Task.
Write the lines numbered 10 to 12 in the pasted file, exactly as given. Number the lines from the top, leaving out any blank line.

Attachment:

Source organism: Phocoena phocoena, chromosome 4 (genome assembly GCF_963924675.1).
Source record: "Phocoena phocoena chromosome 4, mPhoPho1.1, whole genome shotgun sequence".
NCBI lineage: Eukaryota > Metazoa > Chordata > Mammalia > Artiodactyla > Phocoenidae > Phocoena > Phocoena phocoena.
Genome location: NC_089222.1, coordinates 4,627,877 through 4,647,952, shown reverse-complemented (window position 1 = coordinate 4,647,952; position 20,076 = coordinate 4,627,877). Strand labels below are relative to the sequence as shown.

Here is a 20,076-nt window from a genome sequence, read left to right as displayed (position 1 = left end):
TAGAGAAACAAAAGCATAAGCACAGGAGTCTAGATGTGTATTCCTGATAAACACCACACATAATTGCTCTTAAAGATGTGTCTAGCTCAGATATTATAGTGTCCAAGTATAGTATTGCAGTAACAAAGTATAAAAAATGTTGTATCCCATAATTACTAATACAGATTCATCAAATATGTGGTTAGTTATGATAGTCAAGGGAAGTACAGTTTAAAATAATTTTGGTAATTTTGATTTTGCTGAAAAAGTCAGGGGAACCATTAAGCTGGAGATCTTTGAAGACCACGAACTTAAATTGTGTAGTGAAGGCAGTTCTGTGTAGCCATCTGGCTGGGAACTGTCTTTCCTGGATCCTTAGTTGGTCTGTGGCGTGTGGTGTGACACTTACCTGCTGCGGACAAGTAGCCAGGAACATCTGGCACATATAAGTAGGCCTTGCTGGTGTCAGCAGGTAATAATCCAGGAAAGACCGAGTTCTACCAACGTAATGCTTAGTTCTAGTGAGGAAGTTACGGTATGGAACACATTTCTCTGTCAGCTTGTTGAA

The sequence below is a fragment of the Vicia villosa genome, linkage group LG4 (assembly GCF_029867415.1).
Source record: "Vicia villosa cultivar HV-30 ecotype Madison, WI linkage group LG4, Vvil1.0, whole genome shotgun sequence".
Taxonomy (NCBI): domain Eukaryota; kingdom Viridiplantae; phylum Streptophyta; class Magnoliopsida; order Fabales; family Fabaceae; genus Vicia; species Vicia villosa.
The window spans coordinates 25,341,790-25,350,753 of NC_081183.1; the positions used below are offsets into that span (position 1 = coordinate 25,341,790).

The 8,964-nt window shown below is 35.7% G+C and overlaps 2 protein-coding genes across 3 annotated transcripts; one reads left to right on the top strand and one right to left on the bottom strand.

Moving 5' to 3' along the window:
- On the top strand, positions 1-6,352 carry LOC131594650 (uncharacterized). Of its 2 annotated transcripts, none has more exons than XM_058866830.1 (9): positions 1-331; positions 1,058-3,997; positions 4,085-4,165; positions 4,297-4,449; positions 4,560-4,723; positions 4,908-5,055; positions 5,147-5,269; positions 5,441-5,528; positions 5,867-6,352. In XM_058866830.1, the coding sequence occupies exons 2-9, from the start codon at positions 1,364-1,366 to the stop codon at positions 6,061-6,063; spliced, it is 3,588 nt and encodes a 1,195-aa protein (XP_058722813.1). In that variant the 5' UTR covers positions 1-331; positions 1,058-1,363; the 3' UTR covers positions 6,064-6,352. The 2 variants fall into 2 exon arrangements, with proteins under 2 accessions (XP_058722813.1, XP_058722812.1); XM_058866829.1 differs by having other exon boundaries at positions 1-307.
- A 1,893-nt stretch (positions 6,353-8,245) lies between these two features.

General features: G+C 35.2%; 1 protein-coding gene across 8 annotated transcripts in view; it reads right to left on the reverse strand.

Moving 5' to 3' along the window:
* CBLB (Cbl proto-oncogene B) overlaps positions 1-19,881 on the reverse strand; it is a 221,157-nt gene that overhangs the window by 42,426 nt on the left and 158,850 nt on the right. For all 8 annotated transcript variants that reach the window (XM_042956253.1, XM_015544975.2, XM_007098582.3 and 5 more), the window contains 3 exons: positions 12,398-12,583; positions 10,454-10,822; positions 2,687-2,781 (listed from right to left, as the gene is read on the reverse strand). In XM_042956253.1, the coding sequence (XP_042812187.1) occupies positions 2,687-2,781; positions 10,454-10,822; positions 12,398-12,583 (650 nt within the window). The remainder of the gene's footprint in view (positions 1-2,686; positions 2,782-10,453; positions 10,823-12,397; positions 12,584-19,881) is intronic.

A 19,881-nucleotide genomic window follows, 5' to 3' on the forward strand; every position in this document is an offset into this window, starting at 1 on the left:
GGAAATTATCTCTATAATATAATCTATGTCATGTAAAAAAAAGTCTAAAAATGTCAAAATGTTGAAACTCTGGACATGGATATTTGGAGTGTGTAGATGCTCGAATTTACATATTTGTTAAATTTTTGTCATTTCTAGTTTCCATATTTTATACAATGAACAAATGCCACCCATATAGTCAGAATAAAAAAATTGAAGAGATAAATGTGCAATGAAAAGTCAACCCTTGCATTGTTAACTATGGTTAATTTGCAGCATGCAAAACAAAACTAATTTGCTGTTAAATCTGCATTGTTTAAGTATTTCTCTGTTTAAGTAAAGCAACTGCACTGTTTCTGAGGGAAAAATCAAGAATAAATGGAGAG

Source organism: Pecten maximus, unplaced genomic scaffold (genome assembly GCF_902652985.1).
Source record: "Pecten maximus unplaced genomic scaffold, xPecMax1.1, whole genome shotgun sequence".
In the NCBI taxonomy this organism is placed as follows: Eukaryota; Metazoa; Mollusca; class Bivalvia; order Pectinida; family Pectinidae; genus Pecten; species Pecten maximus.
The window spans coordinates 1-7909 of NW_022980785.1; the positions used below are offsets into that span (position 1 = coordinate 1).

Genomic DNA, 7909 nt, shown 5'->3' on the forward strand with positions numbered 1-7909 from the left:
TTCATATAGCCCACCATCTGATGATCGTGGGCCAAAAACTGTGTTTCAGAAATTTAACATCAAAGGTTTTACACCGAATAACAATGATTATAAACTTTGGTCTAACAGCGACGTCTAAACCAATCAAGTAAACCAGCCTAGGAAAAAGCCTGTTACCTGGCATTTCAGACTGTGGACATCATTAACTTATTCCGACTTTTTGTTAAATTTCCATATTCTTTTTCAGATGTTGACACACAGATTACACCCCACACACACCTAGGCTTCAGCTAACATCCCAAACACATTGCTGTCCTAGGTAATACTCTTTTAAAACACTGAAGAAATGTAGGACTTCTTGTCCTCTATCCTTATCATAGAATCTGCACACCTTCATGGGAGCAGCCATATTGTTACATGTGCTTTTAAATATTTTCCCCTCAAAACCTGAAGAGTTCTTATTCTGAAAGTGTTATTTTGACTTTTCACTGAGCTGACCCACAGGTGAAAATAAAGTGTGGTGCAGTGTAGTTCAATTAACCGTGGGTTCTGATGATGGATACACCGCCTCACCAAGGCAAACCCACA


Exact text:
The window spans coordinates 25,341,790-25,350,753 of NC_081183.1; the positions used below are offsets into that span (position 1 = coordinate 25,341,790).

The 8,964-nt window shown below is 35.7% G+C and overlaps 2 protein-coding genes across 3 annotated transcripts; one reads left to right on the top strand and one right to left on the bottom strand.

Moving 5' to 3' along the window: